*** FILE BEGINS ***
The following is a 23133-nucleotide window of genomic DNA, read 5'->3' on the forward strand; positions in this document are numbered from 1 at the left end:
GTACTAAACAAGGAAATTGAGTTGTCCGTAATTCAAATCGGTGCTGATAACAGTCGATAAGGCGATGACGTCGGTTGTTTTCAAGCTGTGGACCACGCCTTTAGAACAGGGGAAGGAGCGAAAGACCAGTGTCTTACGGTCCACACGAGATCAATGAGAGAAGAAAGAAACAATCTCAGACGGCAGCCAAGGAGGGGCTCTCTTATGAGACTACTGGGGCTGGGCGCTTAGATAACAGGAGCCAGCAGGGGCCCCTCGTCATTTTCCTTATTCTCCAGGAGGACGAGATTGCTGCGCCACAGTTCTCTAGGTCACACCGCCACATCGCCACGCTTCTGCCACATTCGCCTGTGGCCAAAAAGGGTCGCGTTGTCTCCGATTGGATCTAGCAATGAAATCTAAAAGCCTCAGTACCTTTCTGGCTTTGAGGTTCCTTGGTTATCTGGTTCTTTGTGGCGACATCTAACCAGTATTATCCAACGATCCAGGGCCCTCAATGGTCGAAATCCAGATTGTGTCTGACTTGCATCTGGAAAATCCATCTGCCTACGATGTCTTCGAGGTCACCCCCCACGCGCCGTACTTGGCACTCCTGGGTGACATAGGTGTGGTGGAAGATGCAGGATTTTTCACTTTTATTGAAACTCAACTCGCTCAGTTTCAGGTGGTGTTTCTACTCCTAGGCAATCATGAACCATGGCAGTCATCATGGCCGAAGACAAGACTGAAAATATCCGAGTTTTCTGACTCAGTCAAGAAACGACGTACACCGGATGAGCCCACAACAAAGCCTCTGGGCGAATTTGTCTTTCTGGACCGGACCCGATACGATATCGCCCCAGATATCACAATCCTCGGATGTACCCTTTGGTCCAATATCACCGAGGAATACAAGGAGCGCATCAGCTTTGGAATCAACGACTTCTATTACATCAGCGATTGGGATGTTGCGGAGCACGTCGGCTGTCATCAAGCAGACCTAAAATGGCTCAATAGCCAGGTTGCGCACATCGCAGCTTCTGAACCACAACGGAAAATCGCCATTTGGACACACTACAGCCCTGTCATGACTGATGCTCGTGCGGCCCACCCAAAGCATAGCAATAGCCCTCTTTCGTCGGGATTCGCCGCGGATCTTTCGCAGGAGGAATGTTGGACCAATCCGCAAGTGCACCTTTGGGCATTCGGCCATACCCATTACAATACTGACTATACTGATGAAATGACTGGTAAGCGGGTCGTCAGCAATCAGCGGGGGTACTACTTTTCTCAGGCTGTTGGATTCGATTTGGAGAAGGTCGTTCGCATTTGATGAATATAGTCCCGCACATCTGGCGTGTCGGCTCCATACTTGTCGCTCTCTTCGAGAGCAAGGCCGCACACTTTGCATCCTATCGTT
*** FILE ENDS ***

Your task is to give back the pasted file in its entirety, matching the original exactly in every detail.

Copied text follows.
The following is a 23133-nucleotide window of genomic DNA, read 5'->3' on the forward strand; positions in this document are numbered from 1 at the left end:
GTACTAAACAAGGAAATTGAGTTGTCCGTAATTCAAATCGGTGCTGATAACAGTCGATAAGGCGATGACGTCGGTTGTTTTCAAGCTGTGGACCACGCCTTTAGAACAGGGGAAGGAGCGAAAGACCAGTGTCTTACGGTCCACACGAGATCAATGAGAGAAGAAAGAAACAATCTCAGACGGCAGCCAAGGAGGGGCTCTCTTATGAGACTACTGGGGCTGGGCGCTTAGATAACAGGAGCCAGCAGGGGCCCCTCGTCATTTTCCTTATTCTCCAGGAGGACGAGATTGCTGCGCCACAGTTCTCTAGGTCACACCGCCACATCGCCACGCTTCTGCCACATTCGCCTGTGGCCAAAAAGGGTCGCGTTGTCTCCGATTGGATCTAGCAATGAAATCTAAAAGCCTCAGTACCTTTCTGGCTTTGAGGTTCCTTGGTTATCTGGTTCTTTGTGGCGACATCTAACCAGTATTATCCAACGATCCAGGGCCCTCAATGGTCGAAATCCAGATTGTGTCTGACTTGCATCTGGAAAATCCATCTGCCTACGATGTCTTCGAGGTCACCCCCCACGCGCCGTACTTGGCACTCCTGGGTGACATAGGTGTGGTGGAAGATGCAGGATTTTTCACTTTTATTGAAACTCAACTCGCTCAGTTTCAGGTGGTGTTTCTACTCCTAGGCAATCATGAACCATGGCAGTCATCATGGCCGAAGACAAGACTGAAAATATCCGAGTTTTCTGACTCAGTCAAGAAACGACGTACACCGGATGAGCCCACAACAAAGCCTCTGGGCGAATTTGTCTTTCTGGACCGGACCCGATACGATATCGCCCCAGATATCACAATCCTCGGATGTACCCTTTGGTCCAATATCACCGAGGAATACAAGGAGCGCATCAGCTTTGGAATCAACGACTTCTATTACATCAGCGATTGGGATGTTGCGGAGCACGTCGGCTGTCATCAAGCAGACCTAAAATGGCTCAATAGCCAGGTTGCGCACATCGCAGCTTCTGAACCACAACGGAAAATCGCCATTTGGACACACTACAGCCCTGTCATGACTGATGCTCGTGCGGCCCACCCAAAGCATAGCAATAGCCCTCTTTCGTCGGGATTCGCCGCGGATCTTTCGCAGGAGGAATGTTGGACCAATCCGCAAGTGCACCTTTGGGCATTCGGCCATACCCATTACAATACTGACTATACTGATGAAATGACTGGTAAGCGGGTCGTCAGCAATCAGCGGGGGTACTACTTTTCTCAGGCTGTTGGATTCGATTTGGAGAAGGTCGTTCGCATTTGATGAATATAGTCCCGCACATCTGGCGTGTCGGCTCCATACTTGTCGCTCTCTTCGAGAGCAAGGCCGCACACTTTGCATCCTATCGTT